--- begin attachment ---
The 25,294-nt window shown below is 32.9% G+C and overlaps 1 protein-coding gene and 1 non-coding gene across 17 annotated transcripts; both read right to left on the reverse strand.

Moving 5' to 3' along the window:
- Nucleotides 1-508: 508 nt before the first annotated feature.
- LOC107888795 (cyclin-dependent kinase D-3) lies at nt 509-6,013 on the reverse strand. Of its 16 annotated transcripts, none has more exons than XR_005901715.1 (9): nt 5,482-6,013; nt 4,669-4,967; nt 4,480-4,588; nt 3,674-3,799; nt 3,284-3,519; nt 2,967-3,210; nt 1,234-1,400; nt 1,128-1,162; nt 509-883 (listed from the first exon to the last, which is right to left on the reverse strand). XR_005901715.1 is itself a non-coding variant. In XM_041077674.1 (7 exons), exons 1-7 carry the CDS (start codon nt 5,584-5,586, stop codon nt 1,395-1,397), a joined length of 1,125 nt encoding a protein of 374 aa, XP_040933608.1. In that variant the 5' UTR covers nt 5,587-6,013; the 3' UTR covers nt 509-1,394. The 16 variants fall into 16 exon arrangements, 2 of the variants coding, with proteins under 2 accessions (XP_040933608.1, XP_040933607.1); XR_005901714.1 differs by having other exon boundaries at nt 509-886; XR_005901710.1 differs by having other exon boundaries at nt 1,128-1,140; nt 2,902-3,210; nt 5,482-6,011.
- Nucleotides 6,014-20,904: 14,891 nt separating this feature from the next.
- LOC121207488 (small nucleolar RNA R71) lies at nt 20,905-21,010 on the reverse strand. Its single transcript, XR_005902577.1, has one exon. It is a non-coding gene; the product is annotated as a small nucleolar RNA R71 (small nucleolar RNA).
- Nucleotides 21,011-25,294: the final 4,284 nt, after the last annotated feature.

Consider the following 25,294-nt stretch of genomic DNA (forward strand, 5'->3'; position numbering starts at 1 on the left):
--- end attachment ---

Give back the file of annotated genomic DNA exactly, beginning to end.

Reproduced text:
The 25,294-nt window shown below is 32.9% G+C and overlaps 1 protein-coding gene and 1 non-coding gene across 17 annotated transcripts; both read right to left on the reverse strand.

Moving 5' to 3' along the window:
- Nucleotides 1-508: 508 nt before the first annotated feature.
- LOC107888795 (cyclin-dependent kinase D-3) lies at nt 509-6,013 on the reverse strand. Of its 16 annotated transcripts, none has more exons than XR_005901715.1 (9): nt 5,482-6,013; nt 4,669-4,967; nt 4,480-4,588; nt 3,674-3,799; nt 3,284-3,519; nt 2,967-3,210; nt 1,234-1,400; nt 1,128-1,162; nt 509-883 (listed from the first exon to the last, which is right to left on the reverse strand). XR_005901715.1 is itself a non-coding variant. In XM_041077674.1 (7 exons), exons 1-7 carry the CDS (start codon nt 5,584-5,586, stop codon nt 1,395-1,397), a joined length of 1,125 nt encoding a protein of 374 aa, XP_040933608.1. In that variant the 5' UTR covers nt 5,587-6,013; the 3' UTR covers nt 509-1,394. The 16 variants fall into 16 exon arrangements, 2 of the variants coding, with proteins under 2 accessions (XP_040933608.1, XP_040933607.1); XR_005901714.1 differs by having other exon boundaries at nt 509-886; XR_005901710.1 differs by having other exon boundaries at nt 1,128-1,140; nt 2,902-3,210; nt 5,482-6,011.
- Nucleotides 6,014-20,904: 14,891 nt separating this feature from the next.
- LOC121207488 (small nucleolar RNA R71) lies at nt 20,905-21,010 on the reverse strand. Its single transcript, XR_005902577.1, has one exon. It is a non-coding gene; the product is annotated as a small nucleolar RNA R71 (small nucleolar RNA).
- Nucleotides 21,011-25,294: the final 4,284 nt, after the last annotated feature.

Consider the following 25,294-nt stretch of genomic DNA (forward strand, 5'->3'; position numbering starts at 1 on the left):